Unless adjoining walls to an outside corner (corners that point outward) are badly out of line, the easiest way to hang an outside corner is to wrap the strip you are hanging around the corner to the other wall (Fig. 12). Slit the 2" overhang at the ceiling and baseboard to make wrapping easier.

If you know you will hanging around an outside corner, start will the longer wall first to avoid any pattern drop at the ceiling line in the event your corner is not perfect.

If your walls are badly out of alignment, measure the distance between the last strip and the corner and add 1". Hang this piece, wrapping the extra 1" around the corner. For the next piece, measure your wallpaper an add 1/2", letting this extra 1/2" overlap the corner piece.

Special Tip: when hanging outside corners, make sure all trapped air is eliminated by smoothing the wallpaper tight.

Ending at an Outside Corner

If your paper job ends at an outside corner (you are not going to papering the wall on the other side of the corner) be sure to trim the last strip of wallpaper 1/8" from the edge. This will prevent fraying. Another way to avoid fraying at the corners is to use clear plastic guards available at from your retailer.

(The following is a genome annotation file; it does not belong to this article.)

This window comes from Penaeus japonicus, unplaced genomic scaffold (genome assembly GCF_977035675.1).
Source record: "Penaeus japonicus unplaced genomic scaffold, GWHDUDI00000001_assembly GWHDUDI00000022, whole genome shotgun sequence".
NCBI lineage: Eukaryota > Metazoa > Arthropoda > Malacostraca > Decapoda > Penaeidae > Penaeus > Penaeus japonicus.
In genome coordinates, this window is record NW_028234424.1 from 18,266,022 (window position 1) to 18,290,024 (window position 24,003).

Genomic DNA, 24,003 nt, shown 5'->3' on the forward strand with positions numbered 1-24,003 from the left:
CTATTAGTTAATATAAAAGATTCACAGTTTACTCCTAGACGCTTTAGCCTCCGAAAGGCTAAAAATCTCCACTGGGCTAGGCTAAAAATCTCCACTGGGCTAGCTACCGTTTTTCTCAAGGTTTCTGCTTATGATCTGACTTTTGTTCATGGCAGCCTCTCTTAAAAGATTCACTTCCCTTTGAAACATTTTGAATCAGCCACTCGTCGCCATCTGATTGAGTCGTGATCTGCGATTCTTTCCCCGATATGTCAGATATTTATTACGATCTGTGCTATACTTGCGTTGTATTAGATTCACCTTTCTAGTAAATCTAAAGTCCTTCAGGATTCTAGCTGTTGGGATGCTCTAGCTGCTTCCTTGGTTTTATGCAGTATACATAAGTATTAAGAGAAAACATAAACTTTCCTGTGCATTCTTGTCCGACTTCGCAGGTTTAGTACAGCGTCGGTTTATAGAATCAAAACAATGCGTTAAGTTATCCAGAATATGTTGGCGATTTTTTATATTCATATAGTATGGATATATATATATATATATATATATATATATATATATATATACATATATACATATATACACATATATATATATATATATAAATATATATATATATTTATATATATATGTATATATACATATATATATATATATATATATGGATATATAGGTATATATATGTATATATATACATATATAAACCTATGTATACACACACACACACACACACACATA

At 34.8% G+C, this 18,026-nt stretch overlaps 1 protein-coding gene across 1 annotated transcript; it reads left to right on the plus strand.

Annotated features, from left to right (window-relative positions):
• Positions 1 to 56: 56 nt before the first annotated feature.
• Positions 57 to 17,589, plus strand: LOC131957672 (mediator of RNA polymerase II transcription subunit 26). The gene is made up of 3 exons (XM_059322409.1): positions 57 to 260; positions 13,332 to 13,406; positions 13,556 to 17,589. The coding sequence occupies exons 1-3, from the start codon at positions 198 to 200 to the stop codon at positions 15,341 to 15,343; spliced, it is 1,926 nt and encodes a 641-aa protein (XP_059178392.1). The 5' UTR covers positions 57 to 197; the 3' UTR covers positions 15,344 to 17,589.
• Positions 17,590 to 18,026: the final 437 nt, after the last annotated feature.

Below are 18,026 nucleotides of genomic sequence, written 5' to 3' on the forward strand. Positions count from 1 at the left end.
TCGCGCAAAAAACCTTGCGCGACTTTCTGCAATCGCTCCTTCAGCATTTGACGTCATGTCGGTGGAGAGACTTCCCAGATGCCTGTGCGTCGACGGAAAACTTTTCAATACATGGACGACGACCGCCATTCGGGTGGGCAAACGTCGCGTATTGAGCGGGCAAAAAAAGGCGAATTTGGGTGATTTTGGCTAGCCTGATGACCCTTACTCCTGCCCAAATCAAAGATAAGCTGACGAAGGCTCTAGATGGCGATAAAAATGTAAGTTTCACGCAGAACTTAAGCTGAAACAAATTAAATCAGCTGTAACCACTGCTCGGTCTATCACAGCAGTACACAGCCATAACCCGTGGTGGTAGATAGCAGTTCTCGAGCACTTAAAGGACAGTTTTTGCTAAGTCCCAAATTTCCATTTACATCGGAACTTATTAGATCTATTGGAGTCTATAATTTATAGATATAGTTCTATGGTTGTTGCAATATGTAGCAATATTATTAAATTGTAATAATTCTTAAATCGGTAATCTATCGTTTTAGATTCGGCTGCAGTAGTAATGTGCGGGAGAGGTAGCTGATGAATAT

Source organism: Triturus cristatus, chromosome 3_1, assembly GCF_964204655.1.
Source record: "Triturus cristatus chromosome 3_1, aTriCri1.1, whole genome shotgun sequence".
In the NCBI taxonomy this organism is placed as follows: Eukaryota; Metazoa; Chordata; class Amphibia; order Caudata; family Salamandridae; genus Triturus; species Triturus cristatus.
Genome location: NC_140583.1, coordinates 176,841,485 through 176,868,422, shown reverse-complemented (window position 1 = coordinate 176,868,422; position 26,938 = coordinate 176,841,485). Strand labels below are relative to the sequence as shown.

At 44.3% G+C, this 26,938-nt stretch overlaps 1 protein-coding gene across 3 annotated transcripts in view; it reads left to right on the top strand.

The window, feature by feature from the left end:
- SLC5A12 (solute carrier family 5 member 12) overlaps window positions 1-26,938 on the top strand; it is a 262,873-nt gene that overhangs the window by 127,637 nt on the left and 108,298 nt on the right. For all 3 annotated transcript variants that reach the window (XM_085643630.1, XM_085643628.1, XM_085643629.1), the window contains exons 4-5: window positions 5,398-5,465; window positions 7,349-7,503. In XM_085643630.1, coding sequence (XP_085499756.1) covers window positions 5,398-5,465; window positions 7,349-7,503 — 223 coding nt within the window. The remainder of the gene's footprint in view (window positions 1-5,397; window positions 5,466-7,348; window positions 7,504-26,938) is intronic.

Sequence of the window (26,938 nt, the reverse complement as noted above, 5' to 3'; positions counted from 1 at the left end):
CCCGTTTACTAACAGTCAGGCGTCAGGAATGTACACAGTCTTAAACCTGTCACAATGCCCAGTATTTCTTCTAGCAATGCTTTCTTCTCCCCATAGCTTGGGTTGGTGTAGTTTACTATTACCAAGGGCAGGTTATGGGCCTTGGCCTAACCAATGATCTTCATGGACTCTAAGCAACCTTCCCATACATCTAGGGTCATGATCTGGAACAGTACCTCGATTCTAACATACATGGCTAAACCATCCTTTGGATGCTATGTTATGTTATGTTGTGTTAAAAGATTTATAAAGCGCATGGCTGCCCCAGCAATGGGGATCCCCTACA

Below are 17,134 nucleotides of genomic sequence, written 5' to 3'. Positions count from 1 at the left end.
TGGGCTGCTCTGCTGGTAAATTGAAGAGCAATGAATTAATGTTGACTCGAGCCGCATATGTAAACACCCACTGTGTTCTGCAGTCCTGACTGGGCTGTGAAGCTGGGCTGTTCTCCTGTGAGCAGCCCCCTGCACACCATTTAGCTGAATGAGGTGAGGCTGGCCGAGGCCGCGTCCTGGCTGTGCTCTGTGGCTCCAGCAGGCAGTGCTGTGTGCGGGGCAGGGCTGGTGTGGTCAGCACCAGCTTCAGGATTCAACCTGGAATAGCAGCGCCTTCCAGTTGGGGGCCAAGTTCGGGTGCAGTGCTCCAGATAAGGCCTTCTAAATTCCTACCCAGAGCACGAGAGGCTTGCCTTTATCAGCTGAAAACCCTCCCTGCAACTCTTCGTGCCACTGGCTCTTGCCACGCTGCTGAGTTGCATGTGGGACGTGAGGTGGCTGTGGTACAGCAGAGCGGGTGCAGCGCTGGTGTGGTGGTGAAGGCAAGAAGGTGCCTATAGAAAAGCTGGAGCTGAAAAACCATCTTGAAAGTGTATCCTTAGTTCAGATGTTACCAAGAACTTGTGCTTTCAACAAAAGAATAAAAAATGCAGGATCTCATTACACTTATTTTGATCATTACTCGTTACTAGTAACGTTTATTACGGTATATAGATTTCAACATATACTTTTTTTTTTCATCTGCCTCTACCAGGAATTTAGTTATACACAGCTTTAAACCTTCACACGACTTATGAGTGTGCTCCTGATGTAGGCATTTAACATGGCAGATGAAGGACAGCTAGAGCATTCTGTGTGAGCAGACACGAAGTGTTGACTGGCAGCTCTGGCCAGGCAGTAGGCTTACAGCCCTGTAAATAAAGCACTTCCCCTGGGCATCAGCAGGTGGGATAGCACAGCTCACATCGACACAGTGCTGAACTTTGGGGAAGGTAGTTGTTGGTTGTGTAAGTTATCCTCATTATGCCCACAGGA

Hanging Around Windows and Doors

Do not try to pre-cut a strip of wallpaper to fit around a window or door. Instead, when you reach the window or door opening, hang the wallpaper right over the edge. Cut away most of the excess wallpaper, and then make diagonal cuts to the edges of the frame. Use your scraper or knife to trim (Fig. 13).

Continue to match the pattern around doors and above and below windows using sections of full-width strips. Make sure these shorter strips are vertical when hanging (Fig. 14).

You can use this easy technique for other obstacles, including bookcases fireplaces, built-ins, etc.

Hanging Borders

Borders are one of the most popular and economical way to brighten up a home. They are most often placed at the ceiling, but can be placed around doors, windows, mirrors — anywhere you would like a splash of color.

Wherever you hang borders, they should be folded in one of three ways: like an accordion; paste-to-paste; pattern-to-pattern.

However you choose to fold, make sure you do not crease the paper, and gradually unfold and smooth as you hang.

Special Tip: If your border comes by the yard, make sure you purchase enough to be able to hang a wall at a time. If your border comes in fixed lengths, you can overlap and double cut to match your pattern.

Reprinted with permission, the Wallcoverings Association (WA), copyright 1999.


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Fig. 14